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dc.contributor.authorDion, Cheryl Ann
dc.date.accessioned2015-12-17T02:14:03Z
dc.date.available2015-12-17T02:14:03Z
dc.date.issued2002-12
dc.identifier.urihttp://hdl.handle.net/11122/6316
dc.descriptionThesis (M.S.) University of Alaska Fairbanks, 2002en_US
dc.description.abstractI evaluated the ability of three models to relate habitat characteristics to habitat quality for age-0 Arctic grayling Thymallullus arcticus in an Alaska stream. A temperature-based growth model made accurate predictions, showing it can reliably assess thermal habitat quality. Deviations between predicted and observed growth were useful because they identified the timing of possible critical periods, when competition for food or space may cause density-dependent mortality and emigration. A foraging model consistently overestimated the mean prey size of fish, showing that such models need further work before then can accurately assess food availability from invertebrate drift. A habitat selection model accurately predicted small fish would occupy the stream margins and the ontogenetic shift into faster, deeper water, but its detailed predictions for larger fish were not very precise. These models were useful tools for assessing habitat quality and gave insight into possible interactions between habitat characteristics and population dynamics.en_US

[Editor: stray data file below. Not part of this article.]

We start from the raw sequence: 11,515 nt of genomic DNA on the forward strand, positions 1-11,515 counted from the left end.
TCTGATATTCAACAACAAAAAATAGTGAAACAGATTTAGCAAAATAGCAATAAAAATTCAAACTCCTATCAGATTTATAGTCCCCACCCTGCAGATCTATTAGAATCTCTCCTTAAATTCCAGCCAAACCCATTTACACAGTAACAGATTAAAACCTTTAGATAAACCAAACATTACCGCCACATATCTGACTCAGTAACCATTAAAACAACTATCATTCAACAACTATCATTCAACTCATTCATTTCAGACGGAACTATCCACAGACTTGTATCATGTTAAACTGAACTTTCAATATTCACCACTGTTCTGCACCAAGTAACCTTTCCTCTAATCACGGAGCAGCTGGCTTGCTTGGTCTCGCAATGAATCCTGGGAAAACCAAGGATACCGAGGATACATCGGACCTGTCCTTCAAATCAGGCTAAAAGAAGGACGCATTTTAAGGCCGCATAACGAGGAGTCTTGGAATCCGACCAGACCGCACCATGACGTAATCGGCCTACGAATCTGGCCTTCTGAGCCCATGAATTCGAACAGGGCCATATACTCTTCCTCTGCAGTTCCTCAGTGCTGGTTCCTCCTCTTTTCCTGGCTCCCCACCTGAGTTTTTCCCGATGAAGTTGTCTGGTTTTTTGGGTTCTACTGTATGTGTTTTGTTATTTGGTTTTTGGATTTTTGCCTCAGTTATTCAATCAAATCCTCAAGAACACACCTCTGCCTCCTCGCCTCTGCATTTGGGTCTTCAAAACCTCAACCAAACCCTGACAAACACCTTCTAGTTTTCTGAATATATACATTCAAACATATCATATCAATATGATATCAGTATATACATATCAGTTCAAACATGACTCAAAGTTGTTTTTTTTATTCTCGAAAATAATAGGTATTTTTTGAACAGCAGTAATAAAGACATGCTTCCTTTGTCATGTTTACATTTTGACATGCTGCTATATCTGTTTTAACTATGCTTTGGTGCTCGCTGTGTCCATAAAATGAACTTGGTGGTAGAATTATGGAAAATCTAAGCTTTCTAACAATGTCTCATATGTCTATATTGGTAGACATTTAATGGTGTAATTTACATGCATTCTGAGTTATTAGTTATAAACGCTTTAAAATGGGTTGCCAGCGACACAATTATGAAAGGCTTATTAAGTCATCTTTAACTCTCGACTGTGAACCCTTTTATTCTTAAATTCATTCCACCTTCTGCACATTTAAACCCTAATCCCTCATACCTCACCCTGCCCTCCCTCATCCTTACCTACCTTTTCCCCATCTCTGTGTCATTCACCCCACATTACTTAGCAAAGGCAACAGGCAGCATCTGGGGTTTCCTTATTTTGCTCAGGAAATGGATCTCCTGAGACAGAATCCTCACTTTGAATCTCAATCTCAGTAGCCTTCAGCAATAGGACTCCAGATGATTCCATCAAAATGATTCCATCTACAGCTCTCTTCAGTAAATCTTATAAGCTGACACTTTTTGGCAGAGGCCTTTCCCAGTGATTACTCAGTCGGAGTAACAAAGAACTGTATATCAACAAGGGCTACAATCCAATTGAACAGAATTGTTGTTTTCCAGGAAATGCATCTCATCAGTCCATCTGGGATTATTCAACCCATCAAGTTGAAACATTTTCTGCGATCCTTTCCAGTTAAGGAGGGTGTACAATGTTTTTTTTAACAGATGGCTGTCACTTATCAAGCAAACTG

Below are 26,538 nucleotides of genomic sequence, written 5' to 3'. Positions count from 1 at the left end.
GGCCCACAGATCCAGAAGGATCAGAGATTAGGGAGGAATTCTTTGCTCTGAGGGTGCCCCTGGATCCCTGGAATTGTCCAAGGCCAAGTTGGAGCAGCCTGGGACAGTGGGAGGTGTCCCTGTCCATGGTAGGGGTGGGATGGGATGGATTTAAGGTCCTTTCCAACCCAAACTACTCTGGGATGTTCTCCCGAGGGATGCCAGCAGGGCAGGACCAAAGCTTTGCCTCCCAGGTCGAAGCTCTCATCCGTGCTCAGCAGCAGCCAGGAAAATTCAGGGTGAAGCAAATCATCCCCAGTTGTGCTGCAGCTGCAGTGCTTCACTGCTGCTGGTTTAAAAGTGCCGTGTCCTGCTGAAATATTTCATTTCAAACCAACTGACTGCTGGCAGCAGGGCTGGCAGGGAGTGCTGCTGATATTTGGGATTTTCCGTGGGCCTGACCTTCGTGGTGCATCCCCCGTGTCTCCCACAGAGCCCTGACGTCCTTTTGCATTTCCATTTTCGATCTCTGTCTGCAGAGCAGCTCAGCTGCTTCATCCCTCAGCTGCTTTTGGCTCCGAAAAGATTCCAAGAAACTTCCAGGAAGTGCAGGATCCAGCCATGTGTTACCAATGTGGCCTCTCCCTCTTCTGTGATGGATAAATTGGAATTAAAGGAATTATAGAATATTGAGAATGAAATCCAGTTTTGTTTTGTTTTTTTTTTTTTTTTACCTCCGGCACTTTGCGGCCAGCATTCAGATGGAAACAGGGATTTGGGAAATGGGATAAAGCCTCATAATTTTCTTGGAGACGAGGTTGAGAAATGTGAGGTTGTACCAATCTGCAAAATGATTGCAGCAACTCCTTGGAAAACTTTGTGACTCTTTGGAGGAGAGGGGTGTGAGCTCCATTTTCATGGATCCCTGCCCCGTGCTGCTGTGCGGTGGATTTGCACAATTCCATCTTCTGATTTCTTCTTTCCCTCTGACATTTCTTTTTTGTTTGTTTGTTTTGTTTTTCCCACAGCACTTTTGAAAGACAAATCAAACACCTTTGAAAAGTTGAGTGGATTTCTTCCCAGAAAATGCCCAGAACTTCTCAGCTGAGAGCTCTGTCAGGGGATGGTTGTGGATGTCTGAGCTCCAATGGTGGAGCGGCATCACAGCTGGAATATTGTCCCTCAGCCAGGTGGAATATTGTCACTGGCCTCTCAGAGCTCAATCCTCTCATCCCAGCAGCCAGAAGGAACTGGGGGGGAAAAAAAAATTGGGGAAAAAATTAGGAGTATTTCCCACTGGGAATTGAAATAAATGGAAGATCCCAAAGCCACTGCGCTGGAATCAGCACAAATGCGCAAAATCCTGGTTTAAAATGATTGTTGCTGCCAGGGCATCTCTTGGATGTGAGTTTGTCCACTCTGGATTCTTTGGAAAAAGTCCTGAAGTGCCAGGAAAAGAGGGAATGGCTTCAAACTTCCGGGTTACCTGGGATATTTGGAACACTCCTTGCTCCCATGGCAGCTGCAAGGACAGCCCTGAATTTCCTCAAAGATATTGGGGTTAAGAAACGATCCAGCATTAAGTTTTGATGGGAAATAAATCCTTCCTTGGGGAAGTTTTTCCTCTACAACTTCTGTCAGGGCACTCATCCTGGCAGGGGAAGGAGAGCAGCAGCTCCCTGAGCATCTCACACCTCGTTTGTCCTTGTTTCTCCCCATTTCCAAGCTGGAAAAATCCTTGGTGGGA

dc.language.isoen_USen_US
dc.titleGrowth, foraging behavior and distribution of age-0 Arctic grayling in an Alaskan streamen_US
dc.typeThesisen_US
dc.type.degreemsen_US
refterms.dateFOA2020-03-05T12:29:23Z


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